So I would expect the impact to be less volatile.
But if you look at the long term numbers, you can see that where there is a global slowdown (eg. in 2009 and 2019), air freight volume does go down quite a bit.
So to say SATS or WFS is immune to a global slowdown is probably not true either.
And for what it’s worth – margins might come under pressure too, if inflation stays high.
But to be absolutely fair to them – this is entirely beyond the control of management.
All things considered, I do still think that making the acquisition is the right strategic move.
Micro – Will SATS be able to successfully integrate WFS?
And finally, will SATS be able to successfully integrate WFS and achieve “synergies”?
Refinancing the debt could be a big one
Off the top of my head, financing would be the low hanging fruit.
WFS was private equity owned, which means their borrowing costs would be much higher than what SATS can reasonably get as a Temasek owned company.
There could be a lot of cost savings there just from refinancing the debt.
As for the other synergies, you can see the table below.
Lots of cross-selling opportunities I can imagine.
Can SATS achieve “corporate synergies”?
Now years of investing in public markets has left me jaded.
I’ve seen one too many mega M&A where this horse was promised huge synergies, only to get a much more mundane outcome.
Can SATS achieve these corporate synergies?
Frankly I have no clue.
The optimist in me wants to believe.
But the realist in me says the proof is in the pudding.
I will believe it when I see it.
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WFS is bigger than SATS?
Just another interesting nugget of information.
WFS pulls in about $2.5 billion revenue (ending March 22).
Whereas SATS does about $1.6 billion revenue (ending Sep 22).
So revenue wise WFS is bigger than SATS, which will only add to the integration difficulty.
Dividend of SATS?
Pre-COVID, SATS was a stable dividend stock, averaging about 3%+ dividend.
Since COVID though, that dividend has been cut to 0, where it remains till today.
Management did address this in their FAQ, with the following reply (emphasis mine):
In light of the ongoing post-pandemic recovery, the Board of Directors believes it would be prudent to not pay a dividend until SATS restores profitability without government reliefs. This will enable the Company to continue investing in building capabilities and leveraging opportunities for profitable and sustainable growth.
I suppose at some point the dividend will be reinstated, but when, and how much, is frankly anyone’s guess.
Which raises further questions.
SATS today, is this going to be a dividend play, or a capital growth play?
Fundamental analysis of SATS
I also tried running some simple fundamental analysis for SATS.
But long story short – the numbers are not meaningful because (1) SATS in FY22 was still loss making (2) there is a lot of accounting treatment required to translate WFS’ numbers over to SATS and (3) we don’t know the rights issue price.
If you really wanted a number, the pro forma in the circular, using a more generous accounting treatment, and assuming rights issue price of about $2.21, gives about 4.4 cents EPS.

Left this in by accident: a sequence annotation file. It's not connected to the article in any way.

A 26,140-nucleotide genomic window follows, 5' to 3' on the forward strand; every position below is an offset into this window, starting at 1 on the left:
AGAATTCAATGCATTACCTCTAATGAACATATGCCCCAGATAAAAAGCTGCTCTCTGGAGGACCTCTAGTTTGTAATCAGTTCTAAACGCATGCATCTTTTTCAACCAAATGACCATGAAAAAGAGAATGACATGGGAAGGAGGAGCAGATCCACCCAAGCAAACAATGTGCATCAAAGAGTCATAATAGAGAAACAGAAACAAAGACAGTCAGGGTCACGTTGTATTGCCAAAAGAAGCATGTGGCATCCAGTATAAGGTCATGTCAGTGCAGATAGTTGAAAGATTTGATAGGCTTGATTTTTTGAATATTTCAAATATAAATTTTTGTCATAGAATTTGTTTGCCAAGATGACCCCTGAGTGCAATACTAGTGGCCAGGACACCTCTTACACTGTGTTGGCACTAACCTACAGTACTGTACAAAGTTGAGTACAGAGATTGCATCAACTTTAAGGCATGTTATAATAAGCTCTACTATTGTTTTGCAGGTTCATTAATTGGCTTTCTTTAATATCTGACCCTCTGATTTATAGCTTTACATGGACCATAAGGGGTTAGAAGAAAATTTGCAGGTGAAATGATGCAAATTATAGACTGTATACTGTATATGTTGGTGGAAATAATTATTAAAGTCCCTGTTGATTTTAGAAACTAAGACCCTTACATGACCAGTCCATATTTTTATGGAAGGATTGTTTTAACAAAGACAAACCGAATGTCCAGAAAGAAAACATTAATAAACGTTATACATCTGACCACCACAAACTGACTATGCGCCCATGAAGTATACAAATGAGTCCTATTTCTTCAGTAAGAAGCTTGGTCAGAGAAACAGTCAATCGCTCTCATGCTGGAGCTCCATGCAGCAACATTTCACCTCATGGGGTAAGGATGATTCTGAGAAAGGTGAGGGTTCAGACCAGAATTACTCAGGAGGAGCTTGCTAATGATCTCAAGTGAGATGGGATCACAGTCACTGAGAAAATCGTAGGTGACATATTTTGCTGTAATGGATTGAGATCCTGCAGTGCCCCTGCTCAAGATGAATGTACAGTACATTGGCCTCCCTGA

At latest price of $2.84 that is 64x P/E.
But like I said, fundamental analysis is not meaningful.
You can take a look at all the assumptions required below just to transform the earnings into SATS.
Rights Issue price for SATS not out – this is a key piece of the puzzle
And finally, the rights issue price is not out yet.
The circular assumes a $2.21 rights issue price (which would be about 20% discount to latest market price), but that’s illustrative and I wouldn’t put too much weight on it.
Based on the timeline we should have the details some time in the first quarter of 2023, after the transaction is approved at the EGM.
Without knowing the rights issue price, any fundamental analysis on the stock is not meaningful, because the numbers will be distorted once the new shares from the rights issue comes into play.
So if you buy into SATS stock now, this is a big wildcard you must be aware of.
Will I buy SATS stock?
Full disclosure that I do not hold any positions in SATS currently.
What I like about SATS stock?
For the record – I like the vision behind this WFS acquisition.
I think it’s a bold and transformational deal, that will catapult SATS from a regional player into a global player.
I also completely understand why the deal was done at this point in time, because sometimes when you run a company you cannot pass up an opportunity like this, and you cannot wait for all the stars to align before making your move.
You just have to roll with it.
What I like less about SATS stock?
That being said, from a potential shareholder point of view, I do get why the market reacted this way.
SATS will be taking up a lot of debt, raising 25% of their market cap in equity, and blowing 46% of their cash position to finance the acquisition.
Right as we head into a global economic slowdown.
And normally with a dividend stock you at least get paid to wait, but here you don’t know when the dividend is coming back.
What will make or break this acquisition will be management’s ability to integrate WFS into SATS, and reap the synergies.
Whether this can be done – I leave it for you to decide.
Will I buy SATS stock?
For now at least – I’m not making any moves on SATS.
I would at the very least want to see the rights issue price be revealed before I make any further decisions.
Otherwise this is a massive overhang that will hang over the stock short term.
And given the global macro backdrop – When I can get 4.2% risk free on a T-Bill, I see little need to risk capital at all.
Unless of course it’s an irresistible buy.
So the hurdle rate for any new investment has gone up massively, and for now at least, I would like to see the rights issue price before making any decisions.
If you’re keen, you can check out my full stock and REIT watchlist (and personal portfolio) on Patreon.
As always – love to hear what you think!